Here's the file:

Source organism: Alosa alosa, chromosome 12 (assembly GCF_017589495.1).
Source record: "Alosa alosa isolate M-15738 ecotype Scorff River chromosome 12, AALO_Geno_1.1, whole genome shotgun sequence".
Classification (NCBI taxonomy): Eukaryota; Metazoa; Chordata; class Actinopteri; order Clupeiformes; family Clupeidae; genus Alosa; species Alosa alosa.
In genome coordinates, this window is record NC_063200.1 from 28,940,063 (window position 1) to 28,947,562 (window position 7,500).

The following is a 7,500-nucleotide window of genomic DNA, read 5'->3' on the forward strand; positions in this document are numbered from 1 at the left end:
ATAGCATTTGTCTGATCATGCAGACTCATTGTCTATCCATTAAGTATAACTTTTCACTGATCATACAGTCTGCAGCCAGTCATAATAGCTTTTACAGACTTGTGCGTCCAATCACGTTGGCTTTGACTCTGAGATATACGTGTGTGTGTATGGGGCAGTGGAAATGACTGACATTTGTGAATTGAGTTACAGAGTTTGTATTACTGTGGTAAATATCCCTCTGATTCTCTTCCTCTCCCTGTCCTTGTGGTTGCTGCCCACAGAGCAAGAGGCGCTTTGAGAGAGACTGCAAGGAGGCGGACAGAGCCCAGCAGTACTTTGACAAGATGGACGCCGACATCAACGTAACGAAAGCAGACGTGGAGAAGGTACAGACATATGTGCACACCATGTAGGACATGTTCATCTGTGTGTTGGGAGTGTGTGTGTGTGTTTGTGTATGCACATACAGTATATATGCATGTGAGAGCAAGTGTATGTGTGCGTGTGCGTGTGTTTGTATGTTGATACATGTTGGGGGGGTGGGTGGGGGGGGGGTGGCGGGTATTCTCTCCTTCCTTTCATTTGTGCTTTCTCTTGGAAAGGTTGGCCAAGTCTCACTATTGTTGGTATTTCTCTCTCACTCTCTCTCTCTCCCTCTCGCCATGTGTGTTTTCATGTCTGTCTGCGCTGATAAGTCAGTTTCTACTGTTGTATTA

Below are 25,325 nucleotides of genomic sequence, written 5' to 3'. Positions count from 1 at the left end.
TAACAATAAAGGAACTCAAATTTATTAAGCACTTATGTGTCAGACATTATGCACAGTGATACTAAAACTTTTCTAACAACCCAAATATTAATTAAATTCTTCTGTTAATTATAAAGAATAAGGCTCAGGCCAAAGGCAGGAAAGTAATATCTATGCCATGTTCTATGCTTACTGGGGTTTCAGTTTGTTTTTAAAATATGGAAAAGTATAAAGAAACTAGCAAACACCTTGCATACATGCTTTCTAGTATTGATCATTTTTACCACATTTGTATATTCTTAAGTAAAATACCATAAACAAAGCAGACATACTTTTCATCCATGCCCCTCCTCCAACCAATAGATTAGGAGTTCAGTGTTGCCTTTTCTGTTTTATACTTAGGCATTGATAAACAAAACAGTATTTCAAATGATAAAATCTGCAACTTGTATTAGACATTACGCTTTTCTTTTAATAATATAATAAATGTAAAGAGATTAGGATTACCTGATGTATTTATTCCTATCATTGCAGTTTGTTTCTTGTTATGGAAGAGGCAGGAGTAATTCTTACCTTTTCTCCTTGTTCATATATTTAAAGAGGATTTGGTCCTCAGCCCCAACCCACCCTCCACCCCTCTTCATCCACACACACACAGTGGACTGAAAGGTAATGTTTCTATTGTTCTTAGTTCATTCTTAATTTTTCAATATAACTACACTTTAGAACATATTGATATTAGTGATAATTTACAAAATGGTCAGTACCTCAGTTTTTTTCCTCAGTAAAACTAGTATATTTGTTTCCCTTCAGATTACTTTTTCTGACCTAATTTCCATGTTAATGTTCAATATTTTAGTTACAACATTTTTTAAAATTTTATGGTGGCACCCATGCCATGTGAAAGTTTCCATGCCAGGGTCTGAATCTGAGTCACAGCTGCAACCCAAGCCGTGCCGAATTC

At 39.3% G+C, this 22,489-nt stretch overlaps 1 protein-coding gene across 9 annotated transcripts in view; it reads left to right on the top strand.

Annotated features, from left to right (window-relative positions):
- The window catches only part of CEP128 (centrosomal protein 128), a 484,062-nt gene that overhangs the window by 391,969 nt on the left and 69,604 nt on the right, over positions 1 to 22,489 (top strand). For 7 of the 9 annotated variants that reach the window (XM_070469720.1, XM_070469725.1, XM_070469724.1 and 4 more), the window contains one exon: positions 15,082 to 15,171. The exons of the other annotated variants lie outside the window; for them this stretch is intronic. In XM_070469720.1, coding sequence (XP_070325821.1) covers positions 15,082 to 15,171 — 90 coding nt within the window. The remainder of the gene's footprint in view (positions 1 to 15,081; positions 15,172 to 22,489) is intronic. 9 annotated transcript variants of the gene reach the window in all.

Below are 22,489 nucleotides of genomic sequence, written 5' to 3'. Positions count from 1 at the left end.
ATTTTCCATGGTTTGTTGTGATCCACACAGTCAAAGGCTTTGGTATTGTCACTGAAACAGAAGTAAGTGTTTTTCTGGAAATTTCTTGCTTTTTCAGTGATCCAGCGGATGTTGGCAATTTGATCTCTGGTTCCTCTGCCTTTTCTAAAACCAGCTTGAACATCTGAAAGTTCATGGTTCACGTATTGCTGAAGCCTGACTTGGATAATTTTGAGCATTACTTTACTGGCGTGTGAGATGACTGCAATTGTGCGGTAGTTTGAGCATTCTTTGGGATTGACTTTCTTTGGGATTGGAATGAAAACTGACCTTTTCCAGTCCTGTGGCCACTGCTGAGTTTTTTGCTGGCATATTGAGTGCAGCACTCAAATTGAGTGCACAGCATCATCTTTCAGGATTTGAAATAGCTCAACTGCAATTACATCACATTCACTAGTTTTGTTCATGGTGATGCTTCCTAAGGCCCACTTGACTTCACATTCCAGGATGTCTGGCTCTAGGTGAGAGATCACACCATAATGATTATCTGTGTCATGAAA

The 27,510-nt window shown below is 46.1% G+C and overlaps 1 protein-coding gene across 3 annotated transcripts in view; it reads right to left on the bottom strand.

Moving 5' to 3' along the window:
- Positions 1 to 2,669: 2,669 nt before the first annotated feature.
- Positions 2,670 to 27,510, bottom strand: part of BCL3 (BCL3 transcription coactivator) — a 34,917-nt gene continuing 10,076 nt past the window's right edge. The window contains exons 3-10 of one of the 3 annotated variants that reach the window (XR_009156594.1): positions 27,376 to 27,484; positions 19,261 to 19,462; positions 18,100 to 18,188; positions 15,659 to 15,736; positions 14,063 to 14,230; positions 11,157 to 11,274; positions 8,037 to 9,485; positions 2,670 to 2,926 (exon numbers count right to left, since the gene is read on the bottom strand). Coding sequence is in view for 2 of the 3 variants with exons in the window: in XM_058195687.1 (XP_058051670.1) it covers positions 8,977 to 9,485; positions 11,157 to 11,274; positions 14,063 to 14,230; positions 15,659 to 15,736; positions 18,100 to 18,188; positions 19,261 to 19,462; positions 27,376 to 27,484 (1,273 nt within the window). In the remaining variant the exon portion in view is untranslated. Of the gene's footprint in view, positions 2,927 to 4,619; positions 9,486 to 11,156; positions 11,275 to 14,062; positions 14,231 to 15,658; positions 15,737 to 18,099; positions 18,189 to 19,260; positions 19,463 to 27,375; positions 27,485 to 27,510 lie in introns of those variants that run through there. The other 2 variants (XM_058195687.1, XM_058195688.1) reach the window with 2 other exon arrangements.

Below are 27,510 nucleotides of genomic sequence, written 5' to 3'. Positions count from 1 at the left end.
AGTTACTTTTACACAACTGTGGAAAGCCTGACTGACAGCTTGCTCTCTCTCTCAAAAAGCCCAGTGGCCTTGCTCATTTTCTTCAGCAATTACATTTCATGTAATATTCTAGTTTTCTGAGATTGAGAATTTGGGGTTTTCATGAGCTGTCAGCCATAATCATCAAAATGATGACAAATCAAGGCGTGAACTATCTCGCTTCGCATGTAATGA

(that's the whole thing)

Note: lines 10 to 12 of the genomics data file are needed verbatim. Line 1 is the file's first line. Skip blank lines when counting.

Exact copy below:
Annotated features, from left to right (window-relative positions):
- The window catches only part of CEP128 (centrosomal protein 128), a 484,062-nt gene that overhangs the window by 391,969 nt on the left and 69,604 nt on the right, over positions 1 to 22,489 (top strand). For 7 of the 9 annotated variants that reach the window (XM_070469720.1, XM_070469725.1, XM_070469724.1 and 4 more), the window contains one exon: positions 15,082 to 15,171. The exons of the other annotated variants lie outside the window; for them this stretch is intronic. In XM_070469720.1, coding sequence (XP_070325821.1) covers positions 15,082 to 15,171 — 90 coding nt within the window. The remainder of the gene's footprint in view (positions 1 to 15,081; positions 15,172 to 22,489) is intronic. 9 annotated transcript variants of the gene reach the window in all.

Below are 22,489 nucleotides of genomic sequence, written 5' to 3'. Positions count from 1 at the left end.